Learning Progress

First post in March… how is it already March!?

I noticed that I tend to drift between the aspects of my learning, devoting most of my attention to one branch at a time. Sometimes I blog a lot, sometimes I code a lot, and other times I “hit the books” a lot. Usually the increased focus on one branch leads to less time spent on the others. I am trying to find a good balance, because all three of those activities help me learn.

I enjoy talking about programming and about learning programming. The social aspects keep me motivated. Exchanging stories and ideas with others who are at various stages of learning to program helps me through the rough patches. Also, getting my ideas out, “on paper,” or in a screencast or video, helps me understand those topics better. Figuring out how to explain something forces me to look at it from another perspective, and almost always it affords me a much better grasp on the subject.

Actually sitting down and writing code seems like the best way to learn, on the surface. I can get too caught up in it though and instead of learning anything about the language or the design, I just fall back on the three or four simple concepts I know and plug away. It’s not a totally bad thing, but I need to keep pushing myself forward. I have been learning a lot of advanced techniques, I just have to force myself to start using them. Lambdas and closures and currying and all of the beautiful things about first class functions, all that stuff is rolling around in my head. The sooner I put it in my codebase, the sooner I can really understand it.

For me, “hitting the books” covers actually reading books, as well as perusing documentation and other people’s code, and especially, it means things like freeCodeCamp, Codecademy and Code School. In the last week or so, I revisited the level 1 Angular course at Code School (give it a shot, that class and several others are free) and then used the momentum to finish their just-released level 2 Angular course. I also jumped back into their JavaScript courses. I had stalled out midway through level 3. It is some pretty heady stuff, but I realized that I shouldn’t back off every time something gets tough. So, last night at about 10:30 PM, I finished the last exercise with some fun prototyping tricks.

My friend Chris Gomez pointed me at an article by Eric Elliot that shines some light on a few ways JavaScript really gets it right. It’s an interesting article that everyone learning to program, for web especially, should probably read. I realized that I own his book, “Programming JavaScript Applications,” and so, after reading the article, I cracked the book open and dove in. It is definitely not beginner level reading, but it isn’t so advanced as to be unreachable. I’ve only been doing this for a few months, and although some of the concepts are still not totally transparent, he does a great job of explaining everything. It also dispenses with the (boring) beginner stuff that you’ve probably read in the first three chapters of every other JavaScript text you’ve looked at. He is concise and knowledgeable, and his style is approachable and very readable. I have a feeling this is going to be a great reference book for me while I incorporate “real” programming methods into my repertoire.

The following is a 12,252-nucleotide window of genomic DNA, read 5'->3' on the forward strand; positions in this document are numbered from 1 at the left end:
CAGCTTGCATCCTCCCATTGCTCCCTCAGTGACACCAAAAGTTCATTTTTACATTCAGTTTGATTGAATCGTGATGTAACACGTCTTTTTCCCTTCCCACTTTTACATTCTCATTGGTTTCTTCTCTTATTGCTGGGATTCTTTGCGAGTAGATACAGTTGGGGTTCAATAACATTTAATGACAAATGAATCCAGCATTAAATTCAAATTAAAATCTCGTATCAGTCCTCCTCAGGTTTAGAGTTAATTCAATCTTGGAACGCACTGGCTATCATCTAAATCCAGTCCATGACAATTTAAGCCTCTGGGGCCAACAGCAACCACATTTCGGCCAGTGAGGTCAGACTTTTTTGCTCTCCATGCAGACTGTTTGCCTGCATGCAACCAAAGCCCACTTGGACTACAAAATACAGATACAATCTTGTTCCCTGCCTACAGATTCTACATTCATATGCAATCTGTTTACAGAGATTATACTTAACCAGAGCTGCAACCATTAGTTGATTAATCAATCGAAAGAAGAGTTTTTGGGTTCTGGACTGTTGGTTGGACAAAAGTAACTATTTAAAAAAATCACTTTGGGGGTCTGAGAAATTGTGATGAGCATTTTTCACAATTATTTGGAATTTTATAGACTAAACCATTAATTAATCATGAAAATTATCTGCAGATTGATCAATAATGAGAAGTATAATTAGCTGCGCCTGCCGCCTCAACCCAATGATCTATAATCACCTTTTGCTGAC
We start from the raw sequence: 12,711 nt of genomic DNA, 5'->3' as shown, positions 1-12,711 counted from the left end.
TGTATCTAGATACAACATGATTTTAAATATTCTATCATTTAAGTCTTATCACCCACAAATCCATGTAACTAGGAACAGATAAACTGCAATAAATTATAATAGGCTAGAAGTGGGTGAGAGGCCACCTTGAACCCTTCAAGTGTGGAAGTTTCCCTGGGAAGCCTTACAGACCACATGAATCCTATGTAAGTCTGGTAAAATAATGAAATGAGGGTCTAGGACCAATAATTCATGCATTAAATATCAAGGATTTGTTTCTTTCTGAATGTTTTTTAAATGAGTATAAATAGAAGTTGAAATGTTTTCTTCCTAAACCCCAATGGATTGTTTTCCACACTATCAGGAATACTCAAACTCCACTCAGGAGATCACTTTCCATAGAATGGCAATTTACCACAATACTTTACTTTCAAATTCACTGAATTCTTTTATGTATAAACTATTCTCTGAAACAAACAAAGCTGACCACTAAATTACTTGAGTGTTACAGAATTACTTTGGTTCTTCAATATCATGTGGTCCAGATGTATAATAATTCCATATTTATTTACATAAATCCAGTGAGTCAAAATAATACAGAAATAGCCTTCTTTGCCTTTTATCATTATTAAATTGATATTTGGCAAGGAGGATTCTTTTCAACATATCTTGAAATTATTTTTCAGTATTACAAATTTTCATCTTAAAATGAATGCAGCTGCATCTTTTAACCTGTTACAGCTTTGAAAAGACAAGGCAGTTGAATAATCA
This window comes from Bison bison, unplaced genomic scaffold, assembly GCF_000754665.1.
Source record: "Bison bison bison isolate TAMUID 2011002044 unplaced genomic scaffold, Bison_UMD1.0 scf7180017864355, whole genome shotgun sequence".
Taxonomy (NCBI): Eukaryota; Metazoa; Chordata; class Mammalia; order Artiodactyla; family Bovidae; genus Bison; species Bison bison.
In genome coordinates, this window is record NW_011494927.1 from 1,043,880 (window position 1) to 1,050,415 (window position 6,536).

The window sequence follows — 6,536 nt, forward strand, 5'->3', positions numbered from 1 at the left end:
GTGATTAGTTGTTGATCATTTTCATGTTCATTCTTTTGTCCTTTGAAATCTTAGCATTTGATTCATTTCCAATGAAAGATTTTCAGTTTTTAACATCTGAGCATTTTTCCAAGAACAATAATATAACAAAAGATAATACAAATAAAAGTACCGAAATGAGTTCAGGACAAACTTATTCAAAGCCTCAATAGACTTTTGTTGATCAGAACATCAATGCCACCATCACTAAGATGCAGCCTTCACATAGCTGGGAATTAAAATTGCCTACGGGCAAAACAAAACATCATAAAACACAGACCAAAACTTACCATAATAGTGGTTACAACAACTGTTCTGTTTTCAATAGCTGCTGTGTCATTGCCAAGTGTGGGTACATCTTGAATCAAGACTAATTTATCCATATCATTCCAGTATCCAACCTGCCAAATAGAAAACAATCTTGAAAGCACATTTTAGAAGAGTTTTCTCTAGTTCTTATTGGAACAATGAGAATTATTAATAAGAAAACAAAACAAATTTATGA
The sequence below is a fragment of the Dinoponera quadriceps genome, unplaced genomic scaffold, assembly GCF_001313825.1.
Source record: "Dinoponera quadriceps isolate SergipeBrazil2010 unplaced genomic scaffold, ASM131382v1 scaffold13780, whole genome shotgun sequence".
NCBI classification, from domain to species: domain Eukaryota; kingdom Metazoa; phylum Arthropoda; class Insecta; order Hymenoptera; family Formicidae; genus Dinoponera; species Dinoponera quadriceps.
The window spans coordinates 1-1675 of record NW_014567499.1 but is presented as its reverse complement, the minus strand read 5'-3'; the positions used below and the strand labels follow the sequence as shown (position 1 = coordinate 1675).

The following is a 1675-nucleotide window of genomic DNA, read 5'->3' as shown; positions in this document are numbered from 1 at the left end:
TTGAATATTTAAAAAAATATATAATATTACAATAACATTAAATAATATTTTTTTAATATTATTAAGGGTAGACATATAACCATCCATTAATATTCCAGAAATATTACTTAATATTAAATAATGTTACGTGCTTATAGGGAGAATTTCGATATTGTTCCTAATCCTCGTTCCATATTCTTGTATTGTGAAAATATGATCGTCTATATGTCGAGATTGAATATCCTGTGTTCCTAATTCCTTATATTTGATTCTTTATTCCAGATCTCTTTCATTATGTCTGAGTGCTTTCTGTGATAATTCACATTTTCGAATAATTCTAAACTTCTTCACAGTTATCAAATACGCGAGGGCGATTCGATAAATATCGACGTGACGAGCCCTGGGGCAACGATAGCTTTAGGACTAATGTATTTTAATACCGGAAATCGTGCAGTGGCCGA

Next up, I want to try the Best Practices course at Code School and jump back into the challenges at freeCodeCamp. I also want to continue my series on Test-Driven Development and finish up my blackjack game. I hope everyone has a productive and happy March!



This should be a short update. A while back I talked about having a backup in case cloud9 was down or I couldn’t connect to the internet. Those two conditions actually have pretty big implications. If cloud9 is down and I can connect, I’d like to use another cloud or internet based ide so I can work on my chromebook. If I can’t get connected, I think my chromebook becomes an expensive (although not that expensive) paperweight. In that case, I can look at more traditional desktop IDEs.

There are a few big-name choices for working on JavaScript and other web focused programming. Visual Studio, WebStorm and Sublime are the ones that I have the most awareness of. NetBeans and Eclipse are in my peripheral vision and I am sure there is a slew of others. I have installed Visual Studio Community (I think that is how it is identified), but I haven’t done much more than open it yet. Upside, it’s free. Probably a good place to start investigating. However, I chose to take a run at JetBrains offering, WebStorm.

So far I like it. I may even love it, but I am still in the awkward learning-how-to-make-things-go phase. The hints and warnings are a lot more detailed and helpful (bordering on pushy). It plays nicely with GitHub, which isn’t a surprise but is still nice to confirm.  I knew I had some slightly sloppy code and sure enough,WebStorm pointed that out for me and offered to turn some of my lazier declarations into inline declarations. That’s an interesting feeling. I hope it makes me more aware instead of more blasé. I’ll go into more detail later, with before-and-after examples and other hints I have already picked up.

It’s a good product. I am using the 30-day free trial. I’m already tempted to just spend the $49, but I will restrain myself until the trial is up.  It is definitely worth a look.